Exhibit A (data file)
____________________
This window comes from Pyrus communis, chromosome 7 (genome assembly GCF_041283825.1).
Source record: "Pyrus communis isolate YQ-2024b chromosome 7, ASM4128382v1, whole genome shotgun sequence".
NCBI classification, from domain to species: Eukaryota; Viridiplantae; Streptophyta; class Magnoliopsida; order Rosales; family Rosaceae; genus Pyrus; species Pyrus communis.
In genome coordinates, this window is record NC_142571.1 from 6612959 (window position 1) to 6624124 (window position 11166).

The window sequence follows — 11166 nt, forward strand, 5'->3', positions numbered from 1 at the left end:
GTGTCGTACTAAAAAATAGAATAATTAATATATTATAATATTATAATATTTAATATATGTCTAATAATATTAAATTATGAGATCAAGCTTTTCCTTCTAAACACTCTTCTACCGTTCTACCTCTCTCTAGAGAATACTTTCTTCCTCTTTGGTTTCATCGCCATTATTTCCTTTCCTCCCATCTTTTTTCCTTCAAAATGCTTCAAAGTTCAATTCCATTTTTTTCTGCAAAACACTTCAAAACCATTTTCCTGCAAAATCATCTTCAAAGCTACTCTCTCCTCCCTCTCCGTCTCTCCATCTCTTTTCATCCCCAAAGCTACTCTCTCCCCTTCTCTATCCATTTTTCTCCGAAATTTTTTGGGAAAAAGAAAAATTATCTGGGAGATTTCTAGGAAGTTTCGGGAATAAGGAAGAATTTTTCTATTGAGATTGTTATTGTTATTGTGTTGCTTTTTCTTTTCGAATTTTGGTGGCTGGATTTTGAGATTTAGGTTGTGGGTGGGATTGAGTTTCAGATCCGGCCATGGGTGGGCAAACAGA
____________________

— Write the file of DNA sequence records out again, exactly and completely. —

This window comes from Pyrus communis, chromosome 7 (genome assembly GCF_041283825.1).
Source record: "Pyrus communis isolate YQ-2024b chromosome 7, ASM4128382v1, whole genome shotgun sequence".
NCBI classification, from domain to species: Eukaryota; Viridiplantae; Streptophyta; class Magnoliopsida; order Rosales; family Rosaceae; genus Pyrus; species Pyrus communis.
In genome coordinates, this window is record NC_142571.1 from 6612959 (window position 1) to 6624124 (window position 11166).

The window sequence follows — 11166 nt, forward strand, 5'->3', positions numbered from 1 at the left end:
GTGTCGTACTAAAAAATAGAATAATTAATATATTATAATATTATAATATTTAATATATGTCTAATAATATTAAATTATGAGATCAAGCTTTTCCTTCTAAACACTCTTCTACCGTTCTACCTCTCTCTAGAGAATACTTTCTTCCTCTTTGGTTTCATCGCCATTATTTCCTTTCCTCCCATCTTTTTTCCTTCAAAATGCTTCAAAGTTCAATTCCATTTTTTTCTGCAAAACACTTCAAAACCATTTTCCTGCAAAATCATCTTCAAAGCTACTCTCTCCTCCCTCTCCGTCTCTCCATCTCTTTTCATCCCCAAAGCTACTCTCTCCCCTTCTCTATCCATTTTTCTCCGAAATTTTTTGGGAAAAAGAAAAATTATCTGGGAGATTTCTAGGAAGTTTCGGGAATAAGGAAGAATTTTTCTATTGAGATTGTTATTGTTATTGTGTTGCTTTTTCTTTTCGAATTTTGGTGGCTGGATTTTGAGATTTAGGTTGTGGGTGGGATTGAGTTTCAGATCCGGCCATGGGTGGGCAAACAGA